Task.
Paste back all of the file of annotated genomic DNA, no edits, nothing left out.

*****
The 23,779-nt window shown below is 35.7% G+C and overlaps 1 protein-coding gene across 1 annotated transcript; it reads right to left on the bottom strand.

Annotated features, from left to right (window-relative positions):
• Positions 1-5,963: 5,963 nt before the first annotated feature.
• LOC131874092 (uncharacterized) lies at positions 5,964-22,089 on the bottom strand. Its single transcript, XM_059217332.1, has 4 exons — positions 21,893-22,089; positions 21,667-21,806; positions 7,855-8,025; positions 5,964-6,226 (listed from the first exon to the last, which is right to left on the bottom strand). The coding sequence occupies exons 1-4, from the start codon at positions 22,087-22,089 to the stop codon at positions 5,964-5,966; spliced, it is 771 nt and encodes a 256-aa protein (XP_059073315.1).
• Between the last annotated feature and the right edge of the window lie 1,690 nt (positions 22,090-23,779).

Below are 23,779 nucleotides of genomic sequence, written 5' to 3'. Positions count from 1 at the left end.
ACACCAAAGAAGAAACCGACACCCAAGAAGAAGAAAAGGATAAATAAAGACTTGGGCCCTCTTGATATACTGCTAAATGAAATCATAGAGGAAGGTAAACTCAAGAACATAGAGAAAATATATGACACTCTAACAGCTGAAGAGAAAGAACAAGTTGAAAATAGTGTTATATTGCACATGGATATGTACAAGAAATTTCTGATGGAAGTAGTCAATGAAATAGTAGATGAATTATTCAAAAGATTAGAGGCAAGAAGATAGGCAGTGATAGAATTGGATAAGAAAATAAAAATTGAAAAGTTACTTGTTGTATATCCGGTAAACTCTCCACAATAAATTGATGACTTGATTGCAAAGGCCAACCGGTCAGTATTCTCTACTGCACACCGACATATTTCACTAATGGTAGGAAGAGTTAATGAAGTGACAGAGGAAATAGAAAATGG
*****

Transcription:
The 23,779-nt window shown below is 35.7% G+C and overlaps 1 protein-coding gene across 1 annotated transcript; it reads right to left on the bottom strand.

Annotated features, from left to right (window-relative positions):
• Positions 1-5,963: 5,963 nt before the first annotated feature.
• LOC131874092 (uncharacterized) lies at positions 5,964-22,089 on the bottom strand. Its single transcript, XM_059217332.1, has 4 exons — positions 21,893-22,089; positions 21,667-21,806; positions 7,855-8,025; positions 5,964-6,226 (listed from the first exon to the last, which is right to left on the bottom strand). The coding sequence occupies exons 1-4, from the start codon at positions 22,087-22,089 to the stop codon at positions 5,964-5,966; spliced, it is 771 nt and encodes a 256-aa protein (XP_059073315.1).
• Between the last annotated feature and the right edge of the window lie 1,690 nt (positions 22,090-23,779).

Below are 23,779 nucleotides of genomic sequence, written 5' to 3'. Positions count from 1 at the left end.
ACACCAAAGAAGAAACCGACACCCAAGAAGAAGAAAAGGATAAATAAAGACTTGGGCCCTCTTGATATACTGCTAAATGAAATCATAGAGGAAGGTAAACTCAAGAACATAGAGAAAATATATGACACTCTAACAGCTGAAGAGAAAGAACAAGTTGAAAATAGTGTTATATTGCACATGGATATGTACAAGAAATTTCTGATGGAAGTAGTCAATGAAATAGTAGATGAATTATTCAAAAGATTAGAGGCAAGAAGATAGGCAGTGATAGAATTGGATAAGAAAATAAAAATTGAAAAGTTACTTGTTGTATATCCGGTAAACTCTCCACAATAAATTGATGACTTGATTGCAAAGGCCAACCGGTCAGTATTCTCTACTGCACACCGACATATTTCACTAATGGTAGGAAGAGTTAATGAAGTGACAGAGGAAATAGAAAATGG